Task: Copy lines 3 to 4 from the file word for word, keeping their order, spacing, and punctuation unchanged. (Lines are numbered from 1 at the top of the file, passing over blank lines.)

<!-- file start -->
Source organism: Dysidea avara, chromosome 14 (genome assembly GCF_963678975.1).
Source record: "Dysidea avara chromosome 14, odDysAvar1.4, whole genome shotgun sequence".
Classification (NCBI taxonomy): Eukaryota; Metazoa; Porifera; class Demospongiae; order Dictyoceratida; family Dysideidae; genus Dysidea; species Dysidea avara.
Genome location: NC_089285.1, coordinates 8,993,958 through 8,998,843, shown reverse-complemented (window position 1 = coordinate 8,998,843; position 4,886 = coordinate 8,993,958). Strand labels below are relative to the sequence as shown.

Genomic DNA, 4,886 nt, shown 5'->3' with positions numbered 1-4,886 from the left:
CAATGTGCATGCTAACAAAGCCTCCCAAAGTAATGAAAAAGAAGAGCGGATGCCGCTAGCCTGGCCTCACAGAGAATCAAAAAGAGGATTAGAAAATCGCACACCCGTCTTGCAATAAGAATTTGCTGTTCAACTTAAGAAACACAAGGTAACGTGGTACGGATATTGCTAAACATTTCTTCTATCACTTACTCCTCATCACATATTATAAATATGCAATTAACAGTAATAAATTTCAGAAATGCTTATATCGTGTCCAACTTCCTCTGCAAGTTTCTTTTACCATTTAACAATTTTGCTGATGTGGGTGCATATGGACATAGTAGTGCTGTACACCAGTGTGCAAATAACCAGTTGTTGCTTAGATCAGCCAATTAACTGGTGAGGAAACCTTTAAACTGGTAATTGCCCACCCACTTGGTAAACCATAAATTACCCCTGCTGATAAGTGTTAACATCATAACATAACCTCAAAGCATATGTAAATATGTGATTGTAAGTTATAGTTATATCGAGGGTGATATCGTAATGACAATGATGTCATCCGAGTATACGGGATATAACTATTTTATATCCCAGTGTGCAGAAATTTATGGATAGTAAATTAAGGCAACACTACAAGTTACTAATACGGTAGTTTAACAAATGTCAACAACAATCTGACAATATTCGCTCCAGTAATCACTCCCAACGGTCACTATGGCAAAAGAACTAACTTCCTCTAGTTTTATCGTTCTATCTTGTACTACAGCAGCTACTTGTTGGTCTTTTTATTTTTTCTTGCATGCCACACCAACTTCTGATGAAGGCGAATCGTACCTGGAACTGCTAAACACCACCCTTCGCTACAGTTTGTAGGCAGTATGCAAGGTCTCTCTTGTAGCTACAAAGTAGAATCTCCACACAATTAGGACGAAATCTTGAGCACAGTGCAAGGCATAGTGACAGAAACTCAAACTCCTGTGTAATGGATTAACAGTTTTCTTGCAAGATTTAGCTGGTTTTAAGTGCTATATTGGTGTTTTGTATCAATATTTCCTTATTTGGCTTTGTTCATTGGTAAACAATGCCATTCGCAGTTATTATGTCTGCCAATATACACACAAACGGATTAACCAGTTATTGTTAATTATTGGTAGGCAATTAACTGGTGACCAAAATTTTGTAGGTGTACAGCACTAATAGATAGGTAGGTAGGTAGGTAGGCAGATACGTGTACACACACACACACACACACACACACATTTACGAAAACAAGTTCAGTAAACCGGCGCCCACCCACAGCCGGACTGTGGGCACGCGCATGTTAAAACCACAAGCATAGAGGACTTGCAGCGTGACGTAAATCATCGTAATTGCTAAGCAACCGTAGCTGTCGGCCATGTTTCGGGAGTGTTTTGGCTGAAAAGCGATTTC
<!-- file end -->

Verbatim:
Classification (NCBI taxonomy): Eukaryota; Metazoa; Porifera; class Demospongiae; order Dictyoceratida; family Dysideidae; genus Dysidea; species Dysidea avara.
Genome location: NC_089285.1, coordinates 8,993,958 through 8,998,843, shown reverse-complemented (window position 1 = coordinate 8,998,843; position 4,886 = coordinate 8,993,958). Strand labels below are relative to the sequence as shown.